WRI established its U.S. office in 1982. We work to improve water quality, increase awareness of local climate change impacts, and identify cost-effective emissions-reduction opportunities in the United States. Learn more about our work in the United States.
Water is never far from the news these days. This summer, northern India experienced one of its heaviest monsoon seasons in 80 years, leaving more than 800 people dead and forcing another 100,000 from their homes. Meanwhile, Central Europe faced its worst flooding in decades after heavy rains swelled major rivers like the Elbe and the Danube. In the United States, nearly half the country continues to suffer from drought, while heavy rainfall has broken records in the Northeast, devastated crops in the South, and now is inundating Colorado.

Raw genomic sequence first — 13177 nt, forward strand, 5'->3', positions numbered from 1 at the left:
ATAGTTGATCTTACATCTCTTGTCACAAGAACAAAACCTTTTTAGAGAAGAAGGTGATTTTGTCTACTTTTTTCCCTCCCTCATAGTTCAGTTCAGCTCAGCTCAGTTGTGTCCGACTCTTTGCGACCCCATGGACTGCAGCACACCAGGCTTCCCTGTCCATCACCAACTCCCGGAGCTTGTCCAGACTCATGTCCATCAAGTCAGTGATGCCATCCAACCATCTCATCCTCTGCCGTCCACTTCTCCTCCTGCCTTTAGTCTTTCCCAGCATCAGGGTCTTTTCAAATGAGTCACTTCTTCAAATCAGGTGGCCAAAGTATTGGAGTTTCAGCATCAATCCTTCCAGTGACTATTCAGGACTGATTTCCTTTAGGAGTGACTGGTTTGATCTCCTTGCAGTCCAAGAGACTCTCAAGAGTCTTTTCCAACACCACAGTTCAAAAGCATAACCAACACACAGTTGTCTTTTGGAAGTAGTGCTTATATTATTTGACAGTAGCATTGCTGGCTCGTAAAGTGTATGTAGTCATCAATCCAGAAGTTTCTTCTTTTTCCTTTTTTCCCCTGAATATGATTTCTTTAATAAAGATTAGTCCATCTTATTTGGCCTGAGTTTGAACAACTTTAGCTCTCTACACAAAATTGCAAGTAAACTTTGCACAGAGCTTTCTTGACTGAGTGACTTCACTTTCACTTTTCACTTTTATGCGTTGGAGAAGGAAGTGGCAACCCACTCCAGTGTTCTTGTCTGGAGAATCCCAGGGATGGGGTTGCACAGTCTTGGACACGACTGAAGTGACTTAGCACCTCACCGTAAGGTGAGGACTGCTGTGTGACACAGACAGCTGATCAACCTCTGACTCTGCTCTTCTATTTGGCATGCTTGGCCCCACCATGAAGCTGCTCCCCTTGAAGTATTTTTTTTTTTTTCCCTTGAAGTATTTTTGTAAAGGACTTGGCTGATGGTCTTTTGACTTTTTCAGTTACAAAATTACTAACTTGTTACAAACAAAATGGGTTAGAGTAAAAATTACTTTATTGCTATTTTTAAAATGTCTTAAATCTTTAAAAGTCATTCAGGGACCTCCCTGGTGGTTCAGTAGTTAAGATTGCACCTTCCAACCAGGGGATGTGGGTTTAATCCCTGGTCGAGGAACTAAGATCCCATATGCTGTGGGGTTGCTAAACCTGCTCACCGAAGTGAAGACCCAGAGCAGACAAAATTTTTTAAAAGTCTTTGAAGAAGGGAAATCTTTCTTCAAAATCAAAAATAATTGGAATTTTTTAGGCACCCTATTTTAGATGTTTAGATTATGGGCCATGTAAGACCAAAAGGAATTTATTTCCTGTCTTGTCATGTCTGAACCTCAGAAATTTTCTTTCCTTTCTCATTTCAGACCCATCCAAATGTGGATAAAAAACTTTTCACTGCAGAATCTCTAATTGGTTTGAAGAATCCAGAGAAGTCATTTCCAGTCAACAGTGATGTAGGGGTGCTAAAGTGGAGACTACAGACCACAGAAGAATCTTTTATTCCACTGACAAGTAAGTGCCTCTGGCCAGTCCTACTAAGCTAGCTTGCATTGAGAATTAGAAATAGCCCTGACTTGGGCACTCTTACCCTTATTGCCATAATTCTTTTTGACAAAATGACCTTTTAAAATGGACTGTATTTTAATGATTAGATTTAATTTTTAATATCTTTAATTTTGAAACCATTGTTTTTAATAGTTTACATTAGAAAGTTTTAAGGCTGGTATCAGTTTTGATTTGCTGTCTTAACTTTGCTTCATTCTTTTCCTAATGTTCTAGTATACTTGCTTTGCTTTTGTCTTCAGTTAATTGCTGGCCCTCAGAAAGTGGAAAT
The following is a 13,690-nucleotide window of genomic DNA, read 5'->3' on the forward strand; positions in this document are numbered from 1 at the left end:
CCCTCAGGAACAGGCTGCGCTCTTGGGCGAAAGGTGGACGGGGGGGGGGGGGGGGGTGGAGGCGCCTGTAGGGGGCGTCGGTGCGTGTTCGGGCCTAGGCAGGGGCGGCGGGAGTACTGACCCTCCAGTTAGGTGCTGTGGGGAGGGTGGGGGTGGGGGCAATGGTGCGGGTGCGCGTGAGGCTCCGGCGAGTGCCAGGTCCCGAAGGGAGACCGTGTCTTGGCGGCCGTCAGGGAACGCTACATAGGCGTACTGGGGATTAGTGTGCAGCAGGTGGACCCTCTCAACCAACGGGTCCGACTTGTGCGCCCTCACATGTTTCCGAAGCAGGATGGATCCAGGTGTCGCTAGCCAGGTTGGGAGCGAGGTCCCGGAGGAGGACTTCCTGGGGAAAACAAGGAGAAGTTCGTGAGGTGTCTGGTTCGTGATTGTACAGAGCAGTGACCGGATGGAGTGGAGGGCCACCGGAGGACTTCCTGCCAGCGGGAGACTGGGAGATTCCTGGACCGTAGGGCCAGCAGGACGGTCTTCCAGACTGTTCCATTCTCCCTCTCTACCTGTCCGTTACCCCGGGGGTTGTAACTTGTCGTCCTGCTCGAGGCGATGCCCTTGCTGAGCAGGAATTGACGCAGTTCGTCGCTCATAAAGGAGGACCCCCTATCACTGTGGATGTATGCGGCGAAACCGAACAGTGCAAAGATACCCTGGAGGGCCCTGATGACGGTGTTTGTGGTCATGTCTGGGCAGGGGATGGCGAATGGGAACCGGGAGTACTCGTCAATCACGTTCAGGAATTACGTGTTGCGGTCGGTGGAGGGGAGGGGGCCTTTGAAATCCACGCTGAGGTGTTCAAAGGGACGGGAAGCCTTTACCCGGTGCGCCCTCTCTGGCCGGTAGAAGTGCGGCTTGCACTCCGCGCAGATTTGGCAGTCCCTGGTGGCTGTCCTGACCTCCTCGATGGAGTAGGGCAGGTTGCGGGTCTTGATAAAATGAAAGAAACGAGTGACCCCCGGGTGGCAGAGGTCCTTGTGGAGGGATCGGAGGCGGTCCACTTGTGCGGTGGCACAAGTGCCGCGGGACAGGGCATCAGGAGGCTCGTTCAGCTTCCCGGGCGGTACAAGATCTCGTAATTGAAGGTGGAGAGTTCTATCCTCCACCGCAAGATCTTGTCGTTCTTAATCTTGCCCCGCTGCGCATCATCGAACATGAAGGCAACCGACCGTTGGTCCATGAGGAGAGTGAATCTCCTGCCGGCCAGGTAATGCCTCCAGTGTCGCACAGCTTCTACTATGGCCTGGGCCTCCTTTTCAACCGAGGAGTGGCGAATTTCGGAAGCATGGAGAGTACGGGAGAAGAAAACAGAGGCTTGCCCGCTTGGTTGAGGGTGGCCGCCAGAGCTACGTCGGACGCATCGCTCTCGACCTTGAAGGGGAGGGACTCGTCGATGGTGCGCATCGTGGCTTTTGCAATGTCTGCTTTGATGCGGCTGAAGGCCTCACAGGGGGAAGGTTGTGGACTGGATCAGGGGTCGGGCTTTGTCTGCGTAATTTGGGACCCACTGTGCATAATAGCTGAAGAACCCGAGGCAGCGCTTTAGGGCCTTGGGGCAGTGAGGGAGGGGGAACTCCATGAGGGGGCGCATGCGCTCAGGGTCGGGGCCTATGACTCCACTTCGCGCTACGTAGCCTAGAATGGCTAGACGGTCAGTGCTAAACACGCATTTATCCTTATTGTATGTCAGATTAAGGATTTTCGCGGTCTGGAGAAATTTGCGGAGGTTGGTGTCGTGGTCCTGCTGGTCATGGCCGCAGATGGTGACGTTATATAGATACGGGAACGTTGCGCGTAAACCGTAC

Businesses are starting to wake up to the mounting risks that water – whether in overabundance or scarcity – can pose to their operations and bottom line. At the World Economic Forum in Davos this year, experts named water risk as one of the top four risks facing business in the twenty-first century. Similarly, 53% of companies surveyed by the Carbon Disclosure Project reported that water risks are already taking a toll, owing to property damage, higher prices, poor water quality, business interruptions, and supply-chain disruptions.